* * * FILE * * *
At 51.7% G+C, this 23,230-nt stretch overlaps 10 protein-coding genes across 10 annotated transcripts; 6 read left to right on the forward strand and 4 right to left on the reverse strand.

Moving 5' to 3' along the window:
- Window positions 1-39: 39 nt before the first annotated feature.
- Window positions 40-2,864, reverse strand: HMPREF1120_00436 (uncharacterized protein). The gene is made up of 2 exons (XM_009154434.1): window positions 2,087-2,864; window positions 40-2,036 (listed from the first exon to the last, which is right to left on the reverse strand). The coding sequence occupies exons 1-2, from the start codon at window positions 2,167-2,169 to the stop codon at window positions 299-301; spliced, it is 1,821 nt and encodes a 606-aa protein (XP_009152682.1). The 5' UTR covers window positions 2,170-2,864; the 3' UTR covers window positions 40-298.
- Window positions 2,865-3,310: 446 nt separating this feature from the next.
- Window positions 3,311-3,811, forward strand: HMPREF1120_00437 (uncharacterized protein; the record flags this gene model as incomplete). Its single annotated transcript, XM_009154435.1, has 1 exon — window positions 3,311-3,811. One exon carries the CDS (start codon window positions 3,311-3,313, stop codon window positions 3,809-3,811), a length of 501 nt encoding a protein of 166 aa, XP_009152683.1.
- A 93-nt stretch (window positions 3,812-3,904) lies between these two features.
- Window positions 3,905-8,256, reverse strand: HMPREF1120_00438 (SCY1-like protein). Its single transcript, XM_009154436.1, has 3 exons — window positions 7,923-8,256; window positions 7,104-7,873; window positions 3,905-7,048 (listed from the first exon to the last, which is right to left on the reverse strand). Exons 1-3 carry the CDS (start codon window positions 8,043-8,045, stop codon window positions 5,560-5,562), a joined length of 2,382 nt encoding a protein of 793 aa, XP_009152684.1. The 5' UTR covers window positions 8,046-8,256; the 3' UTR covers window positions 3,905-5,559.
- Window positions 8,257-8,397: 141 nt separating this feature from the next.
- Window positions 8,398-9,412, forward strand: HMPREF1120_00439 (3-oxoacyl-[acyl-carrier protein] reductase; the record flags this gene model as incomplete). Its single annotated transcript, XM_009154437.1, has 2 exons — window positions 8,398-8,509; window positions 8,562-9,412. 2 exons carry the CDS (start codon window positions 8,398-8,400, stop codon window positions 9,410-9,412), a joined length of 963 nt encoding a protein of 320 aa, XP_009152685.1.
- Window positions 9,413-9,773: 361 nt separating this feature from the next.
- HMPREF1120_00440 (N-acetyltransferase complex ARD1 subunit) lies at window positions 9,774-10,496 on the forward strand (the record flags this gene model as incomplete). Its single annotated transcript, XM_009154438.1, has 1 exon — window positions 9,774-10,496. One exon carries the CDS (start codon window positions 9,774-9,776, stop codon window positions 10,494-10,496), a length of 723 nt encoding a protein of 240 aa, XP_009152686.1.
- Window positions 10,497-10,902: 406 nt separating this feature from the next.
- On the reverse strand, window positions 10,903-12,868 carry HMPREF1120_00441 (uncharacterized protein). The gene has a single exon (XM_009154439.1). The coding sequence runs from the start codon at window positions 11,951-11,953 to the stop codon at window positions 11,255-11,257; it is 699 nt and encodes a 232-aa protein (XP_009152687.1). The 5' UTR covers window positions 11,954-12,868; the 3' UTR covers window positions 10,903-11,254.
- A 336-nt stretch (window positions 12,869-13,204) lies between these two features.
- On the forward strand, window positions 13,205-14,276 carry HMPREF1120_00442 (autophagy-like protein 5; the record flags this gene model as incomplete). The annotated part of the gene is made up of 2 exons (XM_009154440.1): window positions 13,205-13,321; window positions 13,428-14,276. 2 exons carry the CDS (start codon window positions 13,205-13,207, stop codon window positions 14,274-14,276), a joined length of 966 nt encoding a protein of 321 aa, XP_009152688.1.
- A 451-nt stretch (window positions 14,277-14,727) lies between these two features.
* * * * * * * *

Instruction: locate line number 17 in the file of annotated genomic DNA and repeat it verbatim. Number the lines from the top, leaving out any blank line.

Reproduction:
- A 451-nt stretch (window positions 14,277-14,727) lies between these two features.